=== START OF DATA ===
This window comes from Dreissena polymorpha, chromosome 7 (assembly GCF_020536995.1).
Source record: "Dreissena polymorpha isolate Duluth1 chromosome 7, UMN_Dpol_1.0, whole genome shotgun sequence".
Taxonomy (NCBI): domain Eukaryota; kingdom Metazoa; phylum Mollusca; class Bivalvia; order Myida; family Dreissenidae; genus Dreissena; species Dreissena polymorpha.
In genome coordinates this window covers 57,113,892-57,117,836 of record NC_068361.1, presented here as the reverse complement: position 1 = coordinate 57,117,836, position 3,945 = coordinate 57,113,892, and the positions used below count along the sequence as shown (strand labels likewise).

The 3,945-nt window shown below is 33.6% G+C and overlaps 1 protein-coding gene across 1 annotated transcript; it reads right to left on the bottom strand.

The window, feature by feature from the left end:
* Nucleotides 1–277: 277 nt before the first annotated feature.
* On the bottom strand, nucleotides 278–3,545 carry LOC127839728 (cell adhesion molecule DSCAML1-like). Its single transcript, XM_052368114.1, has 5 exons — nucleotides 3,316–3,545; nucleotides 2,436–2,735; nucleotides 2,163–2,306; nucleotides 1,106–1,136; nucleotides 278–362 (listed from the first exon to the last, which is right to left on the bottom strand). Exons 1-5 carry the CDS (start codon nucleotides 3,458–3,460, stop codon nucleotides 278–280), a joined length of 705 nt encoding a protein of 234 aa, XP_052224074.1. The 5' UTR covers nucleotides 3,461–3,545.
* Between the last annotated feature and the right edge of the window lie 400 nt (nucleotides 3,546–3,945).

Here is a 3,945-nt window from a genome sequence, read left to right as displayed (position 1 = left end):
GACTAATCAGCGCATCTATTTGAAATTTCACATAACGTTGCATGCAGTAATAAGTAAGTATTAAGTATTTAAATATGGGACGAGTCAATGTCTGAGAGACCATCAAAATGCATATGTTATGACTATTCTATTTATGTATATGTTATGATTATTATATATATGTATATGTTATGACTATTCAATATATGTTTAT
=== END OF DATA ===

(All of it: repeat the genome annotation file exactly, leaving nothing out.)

This window comes from Dreissena polymorpha, chromosome 7 (assembly GCF_020536995.1).
Source record: "Dreissena polymorpha isolate Duluth1 chromosome 7, UMN_Dpol_1.0, whole genome shotgun sequence".
Taxonomy (NCBI): domain Eukaryota; kingdom Metazoa; phylum Mollusca; class Bivalvia; order Myida; family Dreissenidae; genus Dreissena; species Dreissena polymorpha.
In genome coordinates this window covers 57,113,892-57,117,836 of record NC_068361.1, presented here as the reverse complement: position 1 = coordinate 57,117,836, position 3,945 = coordinate 57,113,892, and the positions used below count along the sequence as shown (strand labels likewise).

The 3,945-nt window shown below is 33.6% G+C and overlaps 1 protein-coding gene across 1 annotated transcript; it reads right to left on the bottom strand.

The window, feature by feature from the left end:
* Nucleotides 1–277: 277 nt before the first annotated feature.
* On the bottom strand, nucleotides 278–3,545 carry LOC127839728 (cell adhesion molecule DSCAML1-like). Its single transcript, XM_052368114.1, has 5 exons — nucleotides 3,316–3,545; nucleotides 2,436–2,735; nucleotides 2,163–2,306; nucleotides 1,106–1,136; nucleotides 278–362 (listed from the first exon to the last, which is right to left on the bottom strand). Exons 1-5 carry the CDS (start codon nucleotides 3,458–3,460, stop codon nucleotides 278–280), a joined length of 705 nt encoding a protein of 234 aa, XP_052224074.1. The 5' UTR covers nucleotides 3,461–3,545.
* Between the last annotated feature and the right edge of the window lie 400 nt (nucleotides 3,546–3,945).

Here is a 3,945-nt window from a genome sequence, read left to right as displayed (position 1 = left end):
GACTAATCAGCGCATCTATTTGAAATTTCACATAACGTTGCATGCAGTAATAAGTAAGTATTAAGTATTTAAATATGGGACGAGTCAATGTCTGAGAGACCATCAAAATGCATATGTTATGACTATTCTATTTATGTATATGTTATGATTATTATATATATGTATATGTTATGACTATTCAATATATGTTTAT